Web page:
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Boeing YB-9/Y1B-9
Y1B-9 test flight, 1932.
Role Bomber aircraft
Manufacturer Boeing
Designed by John Sanders
First flight 1931-04-29
Introduced 1931-11-05
Retired 1934
Status No surviving examples
Primary user United States Army Air Corps
Produced 1930-1933
Number built 7

The Boeing B-9 was the first all-metal monoplane bomber aircraft designed for the United States Army Air Corps. The first service model, dubbed the YB-9, was originally tested and developed by the United States aircraft manufacturing company Boeing as XB-901 and first flew on April 29, 1931. The YB-9 was an enlarged alteration of Boeing's Model 200 Commercial Transport. The Pratt & Whitney R-1830-13 radial engines used on the YB-9 gave it a top speed of 163 mph (262 km/h).

The second test model, named the Y1B-9 (Y1 indicating funding outside normal fiscal year procurement), originally used liquid-cooled Curtiss V-1570-29 'Conqueror' engines. The increased power from these engines, combined with increased streamlining of the engine nacelles, increased its top speed to 173 mph (278 km/h). With the exception of the B-2 Condor, liquid-cooled engines were never used on production bombers for the United States military. The air-cooled radial engine was lighter and more reliable than the liquid-cooled engine, and less vulnerable to enemy damage.

The Y1B-9A was an improved version of the YB-9, featuring more powerful engines and a redesigned vertical stabilizer. Utilising two Pratt & Whitney R-1860-11 Hornet engines, the plane equalled the speed of all existing American fighter aircraft.[1] While enclosed canopys were consided and designed, the B-9 was never fitted.

For all the advances the B-9 offered, it was quickly superseded by the performance of the next generation of Martin bombers; the B10 (121 built) & B-12 (32 built).

Contents

Variations

First flight: 29 April 1931
  • YB-9 (1 produced). Pratt & Whitney R-1830-13 (575 hp). Reengined with supercharged Pratt & Whitney R-1830-11 (600 hp) and was fitted with three-bladed propellers. Trim tab ran the full height of the rudder
Boeing model B-215
contract number: XB-901
s/n: 32-301 (c/n: 1459) (NX10633)
  • Y1B-9 (1 produced). Curtiss GIV-1570 (V-1570-29) (600 hp). Reengined with supercharged Pratt & Whitney R-1830-11 (600 hp) and was fitted with three-bladed propellers. Short trim tab on rudder.
Boeing model B-214
s/n: 32-302 (c/n: 1458)
  • Y1B-9A (5 produced). Pratt & Whitney Y1G1SR-1860B (R-1860-11) (600 hp). Metal instead of fabric covering on the control surfaces. There were also many internal structural and equipment changes
Boeing model B-246
s/n: 32-303 / 32-307 (c/n: 1671 / 1675)

Operators

 United States
  • United States Army Air Corp
Wright Field
2nd BG
20th BG
49th BG

Specifications (Y1B-9A)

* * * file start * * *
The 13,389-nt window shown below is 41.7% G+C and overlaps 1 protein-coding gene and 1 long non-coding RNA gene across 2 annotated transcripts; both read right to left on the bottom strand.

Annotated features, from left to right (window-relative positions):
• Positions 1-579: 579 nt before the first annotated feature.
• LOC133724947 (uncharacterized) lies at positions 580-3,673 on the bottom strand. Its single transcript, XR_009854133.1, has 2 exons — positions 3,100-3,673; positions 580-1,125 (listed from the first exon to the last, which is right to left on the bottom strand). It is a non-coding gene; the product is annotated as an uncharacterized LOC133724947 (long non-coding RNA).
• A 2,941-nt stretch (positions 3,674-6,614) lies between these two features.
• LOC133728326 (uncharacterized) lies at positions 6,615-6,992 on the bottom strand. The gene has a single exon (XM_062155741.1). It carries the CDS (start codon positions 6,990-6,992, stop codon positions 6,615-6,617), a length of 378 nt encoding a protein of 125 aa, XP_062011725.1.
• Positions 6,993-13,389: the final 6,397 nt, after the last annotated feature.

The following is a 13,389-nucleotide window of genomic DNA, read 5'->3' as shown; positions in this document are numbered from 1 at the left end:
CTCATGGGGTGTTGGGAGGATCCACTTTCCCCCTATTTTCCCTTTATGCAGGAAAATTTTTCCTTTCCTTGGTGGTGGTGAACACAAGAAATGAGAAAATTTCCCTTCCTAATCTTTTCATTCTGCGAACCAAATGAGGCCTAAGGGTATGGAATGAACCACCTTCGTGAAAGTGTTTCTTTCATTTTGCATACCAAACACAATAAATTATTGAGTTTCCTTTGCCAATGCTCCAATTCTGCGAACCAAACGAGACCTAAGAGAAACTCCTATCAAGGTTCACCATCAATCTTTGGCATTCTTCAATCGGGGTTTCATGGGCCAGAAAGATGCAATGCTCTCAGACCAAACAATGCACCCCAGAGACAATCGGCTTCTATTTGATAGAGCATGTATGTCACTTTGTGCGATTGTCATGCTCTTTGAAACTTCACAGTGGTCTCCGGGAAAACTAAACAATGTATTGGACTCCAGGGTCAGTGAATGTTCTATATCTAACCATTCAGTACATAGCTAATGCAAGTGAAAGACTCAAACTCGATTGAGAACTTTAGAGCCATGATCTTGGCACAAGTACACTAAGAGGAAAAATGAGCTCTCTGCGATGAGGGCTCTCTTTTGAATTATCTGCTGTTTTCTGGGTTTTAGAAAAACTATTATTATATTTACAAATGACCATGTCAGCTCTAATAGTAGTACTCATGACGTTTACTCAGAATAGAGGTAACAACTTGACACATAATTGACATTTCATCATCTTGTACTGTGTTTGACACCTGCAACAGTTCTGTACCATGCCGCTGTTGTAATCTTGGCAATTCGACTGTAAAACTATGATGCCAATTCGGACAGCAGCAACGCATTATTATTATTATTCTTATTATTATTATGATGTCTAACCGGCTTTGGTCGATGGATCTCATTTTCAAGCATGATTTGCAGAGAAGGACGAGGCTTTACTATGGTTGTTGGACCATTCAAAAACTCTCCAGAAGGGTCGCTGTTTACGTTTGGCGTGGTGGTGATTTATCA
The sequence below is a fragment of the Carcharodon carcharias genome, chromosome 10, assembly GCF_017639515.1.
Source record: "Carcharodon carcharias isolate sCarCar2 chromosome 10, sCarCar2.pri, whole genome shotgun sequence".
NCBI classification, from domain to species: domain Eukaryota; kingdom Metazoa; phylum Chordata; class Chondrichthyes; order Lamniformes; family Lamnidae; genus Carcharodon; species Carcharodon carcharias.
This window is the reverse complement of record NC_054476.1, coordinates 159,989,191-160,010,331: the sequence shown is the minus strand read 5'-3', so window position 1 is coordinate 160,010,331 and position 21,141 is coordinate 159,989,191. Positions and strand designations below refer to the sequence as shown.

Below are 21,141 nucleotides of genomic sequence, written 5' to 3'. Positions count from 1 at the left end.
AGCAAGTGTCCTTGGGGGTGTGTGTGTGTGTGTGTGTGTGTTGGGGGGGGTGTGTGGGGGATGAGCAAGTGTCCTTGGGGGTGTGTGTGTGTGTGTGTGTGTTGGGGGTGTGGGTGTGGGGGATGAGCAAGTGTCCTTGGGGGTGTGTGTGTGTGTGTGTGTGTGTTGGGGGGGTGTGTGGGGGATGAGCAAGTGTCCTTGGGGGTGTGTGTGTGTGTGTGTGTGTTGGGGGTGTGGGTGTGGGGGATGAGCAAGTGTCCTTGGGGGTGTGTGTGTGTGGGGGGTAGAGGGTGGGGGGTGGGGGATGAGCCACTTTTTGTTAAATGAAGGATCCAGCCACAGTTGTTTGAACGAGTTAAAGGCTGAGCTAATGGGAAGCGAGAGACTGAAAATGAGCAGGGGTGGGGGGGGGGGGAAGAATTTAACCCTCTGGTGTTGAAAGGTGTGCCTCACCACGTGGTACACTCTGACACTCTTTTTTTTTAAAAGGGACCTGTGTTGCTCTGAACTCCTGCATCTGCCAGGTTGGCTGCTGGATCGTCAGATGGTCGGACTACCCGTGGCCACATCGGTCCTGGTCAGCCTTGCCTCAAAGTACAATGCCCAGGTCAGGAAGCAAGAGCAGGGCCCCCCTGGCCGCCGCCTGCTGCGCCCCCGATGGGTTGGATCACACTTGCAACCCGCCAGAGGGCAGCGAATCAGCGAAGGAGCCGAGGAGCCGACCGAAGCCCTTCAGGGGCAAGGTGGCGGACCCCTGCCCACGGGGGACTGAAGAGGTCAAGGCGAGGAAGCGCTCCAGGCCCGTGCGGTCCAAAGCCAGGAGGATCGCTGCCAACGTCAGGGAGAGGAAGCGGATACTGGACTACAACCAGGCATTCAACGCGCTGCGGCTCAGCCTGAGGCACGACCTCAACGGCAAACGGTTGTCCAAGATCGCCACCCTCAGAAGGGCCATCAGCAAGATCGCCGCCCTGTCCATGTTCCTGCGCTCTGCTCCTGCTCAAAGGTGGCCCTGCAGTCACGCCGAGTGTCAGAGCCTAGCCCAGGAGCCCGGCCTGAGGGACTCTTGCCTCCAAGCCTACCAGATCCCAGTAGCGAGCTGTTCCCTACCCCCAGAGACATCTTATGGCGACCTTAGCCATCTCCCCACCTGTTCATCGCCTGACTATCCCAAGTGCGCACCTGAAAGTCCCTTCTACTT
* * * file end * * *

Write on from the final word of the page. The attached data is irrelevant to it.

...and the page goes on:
General characteristics

  • Crew: 4
  • Length: 51 ft 6 in (15.7 m)
  • Wingspan: 76 ft 10 in (23.4 m)
  • Height: 12 ft 8 in (3.86 m)
  • Wing area: 954 ft² (88.6 m²)
  • Empty weight: 8,941 lb (4,056 kg)
  • Loaded weight: 13,932 lb (6,320 kg)
  • Max takeoff weight: 14,320 lb (6,500 kg)
  • Powerplant:Pratt & Whitney R-1860-11 "Hornet" radial engine, 600 hp (450 kW) each

Performance

Armament

  • Guns: 2× .30 in (7.62 mm) machine guns
  • Bombs: 2,200 lb (1,000 kg) bombs

References

See also

Related development

Comparable aircraft

Related lists

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Boeing YB-9/Y1B-9
Y1B-9 test flight, 1932.
Role Bomber aircraft
Manufacturer Boeing
First flight 1931-04-29
Retired 1934
Status No surviving examples
Primary user United States Army Air Corps
Produced 1930-1933
Number built 7

The Boeing B-9 was the first all-metal monoplane bomber aircraft designed for the United States Army Air Corps. The first service model, dubbed the YB-9, was originally tested and developed by the United States aircraft manufacturing company Boeing as XB-901 and first flew on April 29, 1931. The YB-9 was an enlarged alteration of Boeing's Model 200 Commercial Transport. The Pratt & Whitney R-1830-13 radial engines used on the YB-9 gave it a top speed of 163 mph (262 km/h).

The second test model, named the Y1B-9 (Y1 indicating funding outside normal fiscal year procurement), used liquid-cooled Curtiss V-1570-29 'Conqueror' engines. The increased power from these engines, combined with increased streamlining of the engine nacelles, increased its top speed to 173 mph (278 km/h). With the exception of the B-2 Condor, liquid-cooled engines were never used on production bombers for the United States military. The air-cooled radial engine was lighter and more reliable than the liquid-cooled engine, and less vulnerable to enemy damage.

The Y1B-9A was an improved version of the YB-9, featuring more powerful engines and a redesigned vertical stabilizer. Utilising two Pratt & Whitney R-1860-11 Hornet engines, the plane equalled the speed of all existing American fighter aircraft.[1] The Y1B-9 was the first enclosed-cockpit plane flown by the Army. Its high speeds made open cockpits extremely impractical. Five were ordered by the Army in September 1931.

Specifications (Y1B-9A)

General characteristics

  • Crew: 4
  • Length: 51 ft 6 in (15.7 m)
  • Wingspan: 76 ft 10 in (23.4 m)
  • Height: 12 ft 8 in (3.86 m)
  • Wing area: 954 ft² (88.6 m²)
  • Empty weight: 8,941 lb (4,056 kg)
  • Loaded weight: 13,932 lb (6,320 kg)
  • Max takeoff weight: 14,320 lb (6,500 kg)
  • Powerplant:Pratt & Whitney R-1860-11 "Hornet" radial engine, 600 hp (450 kW) each

Performance

Armament
  • Guns: 2× .30 in (7.26 mm) machine guns
  • Bombs: 2,200 lb (1,000 kg) bombs
 

References

See also

Related development

  • Boeing Monomail

Comparable aircraft

Related lists


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